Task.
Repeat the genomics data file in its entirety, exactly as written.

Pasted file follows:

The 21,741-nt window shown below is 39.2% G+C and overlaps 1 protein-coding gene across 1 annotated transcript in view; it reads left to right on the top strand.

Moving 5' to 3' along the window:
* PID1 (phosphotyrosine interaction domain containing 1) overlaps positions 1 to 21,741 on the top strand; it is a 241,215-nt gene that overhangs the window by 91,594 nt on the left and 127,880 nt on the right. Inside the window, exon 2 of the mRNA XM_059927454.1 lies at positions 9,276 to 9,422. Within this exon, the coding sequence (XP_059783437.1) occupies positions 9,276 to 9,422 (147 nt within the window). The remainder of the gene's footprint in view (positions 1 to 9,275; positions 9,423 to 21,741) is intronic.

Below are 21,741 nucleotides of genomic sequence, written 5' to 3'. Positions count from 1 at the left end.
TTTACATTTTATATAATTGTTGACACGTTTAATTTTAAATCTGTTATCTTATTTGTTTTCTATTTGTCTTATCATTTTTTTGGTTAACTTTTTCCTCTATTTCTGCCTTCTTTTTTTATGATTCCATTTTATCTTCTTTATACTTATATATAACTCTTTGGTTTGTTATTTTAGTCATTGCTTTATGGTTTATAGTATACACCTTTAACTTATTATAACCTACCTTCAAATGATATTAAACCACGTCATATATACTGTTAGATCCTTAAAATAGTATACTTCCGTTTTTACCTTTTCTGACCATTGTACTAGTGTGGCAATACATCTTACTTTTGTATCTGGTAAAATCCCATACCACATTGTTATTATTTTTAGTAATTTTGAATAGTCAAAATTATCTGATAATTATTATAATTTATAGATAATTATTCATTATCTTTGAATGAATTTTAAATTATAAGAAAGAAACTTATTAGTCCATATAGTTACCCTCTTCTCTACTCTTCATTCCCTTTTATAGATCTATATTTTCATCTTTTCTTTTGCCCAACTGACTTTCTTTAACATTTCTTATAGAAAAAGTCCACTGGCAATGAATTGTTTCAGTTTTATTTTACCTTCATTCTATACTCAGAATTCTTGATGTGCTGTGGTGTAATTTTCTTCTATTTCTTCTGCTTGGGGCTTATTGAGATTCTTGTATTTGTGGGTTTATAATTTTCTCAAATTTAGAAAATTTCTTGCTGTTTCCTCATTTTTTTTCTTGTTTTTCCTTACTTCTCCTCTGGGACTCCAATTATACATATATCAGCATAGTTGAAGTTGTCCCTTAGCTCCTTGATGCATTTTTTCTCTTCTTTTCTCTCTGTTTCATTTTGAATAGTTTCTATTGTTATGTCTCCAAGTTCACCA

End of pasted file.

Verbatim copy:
The 21,741-nt window shown below is 39.2% G+C and overlaps 1 protein-coding gene across 1 annotated transcript in view; it reads left to right on the top strand.

Moving 5' to 3' along the window:
* PID1 (phosphotyrosine interaction domain containing 1) overlaps positions 1 to 21,741 on the top strand; it is a 241,215-nt gene that overhangs the window by 91,594 nt on the left and 127,880 nt on the right. Inside the window, exon 2 of the mRNA XM_059927454.1 lies at positions 9,276 to 9,422. Within this exon, the coding sequence (XP_059783437.1) occupies positions 9,276 to 9,422 (147 nt within the window). The remainder of the gene's footprint in view (positions 1 to 9,275; positions 9,423 to 21,741) is intronic.

Below are 21,741 nucleotides of genomic sequence, written 5' to 3'. Positions count from 1 at the left end.
TTTACATTTTATATAATTGTTGACACGTTTAATTTTAAATCTGTTATCTTATTTGTTTTCTATTTGTCTTATCATTTTTTTGGTTAACTTTTTCCTCTATTTCTGCCTTCTTTTTTTATGATTCCATTTTATCTTCTTTATACTTATATATAACTCTTTGGTTTGTTATTTTAGTCATTGCTTTATGGTTTATAGTATACACCTTTAACTTATTATAACCTACCTTCAAATGATATTAAACCACGTCATATATACTGTTAGATCCTTAAAATAGTATACTTCCGTTTTTACCTTTTCTGACCATTGTACTAGTGTGGCAATACATCTTACTTTTGTATCTGGTAAAATCCCATACCACATTGTTATTATTTTTAGTAATTTTGAATAGTCAAAATTATCTGATAATTATTATAATTTATAGATAATTATTCATTATCTTTGAATGAATTTTAAATTATAAGAAAGAAACTTATTAGTCCATATAGTTACCCTCTTCTCTACTCTTCATTCCCTTTTATAGATCTATATTTTCATCTTTTCTTTTGCCCAACTGACTTTCTTTAACATTTCTTATAGAAAAAGTCCACTGGCAATGAATTGTTTCAGTTTTATTTTACCTTCATTCTATACTCAGAATTCTTGATGTGCTGTGGTGTAATTTTCTTCTATTTCTTCTGCTTGGGGCTTATTGAGATTCTTGTATTTGTGGGTTTATAATTTTCTCAAATTTAGAAAATTTCTTGCTGTTTCCTCATTTTTTTTCTTGTTTTTCCTTACTTCTCCTCTGGGACTCCAATTATACATATATCAGCATAGTTGAAGTTGTCCCTTAGCTCCTTGATGCATTTTTTCTCTTCTTTTCTCTCTGTTTCATTTTGAATAGTTTCTATTGTTATGTCTCCAAGTTCACCA